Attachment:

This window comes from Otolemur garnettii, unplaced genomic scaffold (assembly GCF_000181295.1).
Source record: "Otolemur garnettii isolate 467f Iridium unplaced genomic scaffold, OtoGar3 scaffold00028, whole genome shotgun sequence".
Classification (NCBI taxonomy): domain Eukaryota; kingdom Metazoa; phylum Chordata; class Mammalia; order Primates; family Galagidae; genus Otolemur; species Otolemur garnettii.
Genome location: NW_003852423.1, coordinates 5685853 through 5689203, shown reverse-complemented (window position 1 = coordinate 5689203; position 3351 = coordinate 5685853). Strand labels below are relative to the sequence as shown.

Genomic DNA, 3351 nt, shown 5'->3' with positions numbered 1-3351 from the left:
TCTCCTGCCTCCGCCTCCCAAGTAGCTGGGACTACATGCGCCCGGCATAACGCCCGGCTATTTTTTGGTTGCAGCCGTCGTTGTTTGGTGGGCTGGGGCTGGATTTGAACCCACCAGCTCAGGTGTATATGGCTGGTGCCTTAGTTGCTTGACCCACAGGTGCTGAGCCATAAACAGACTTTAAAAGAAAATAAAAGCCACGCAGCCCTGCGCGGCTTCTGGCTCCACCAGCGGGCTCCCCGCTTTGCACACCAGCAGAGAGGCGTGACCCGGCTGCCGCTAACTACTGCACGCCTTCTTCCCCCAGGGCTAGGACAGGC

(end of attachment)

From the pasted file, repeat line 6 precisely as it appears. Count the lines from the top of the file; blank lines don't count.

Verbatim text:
TCTCCTGCCTCCGCCTCCCAAGTAGCTGGGACTACATGCGCCCGGCATAACGCCCGGCTATTTTTTGGTTGCAGCCGTCGTTGTTTGGTGGGCTGGGGCTGGATTTGAACCCACCAGCTCAGGTGTATATGGCTGGTGCCTTAGTTGCTTGACCCACAGGTGCTGAGCCATAAACAGACTTTAAAAGAAAATAAAAGCCACGCAGCCCTGCGCGGCTTCTGGCTCCACCAGCGGGCTCCCCGCTTTGCACACCAGCAGAGAGGCGTGACCCGGCTGCCGCTAACTACTGCACGCCTTCTTCCCCCAGGGCTAGGACAGGC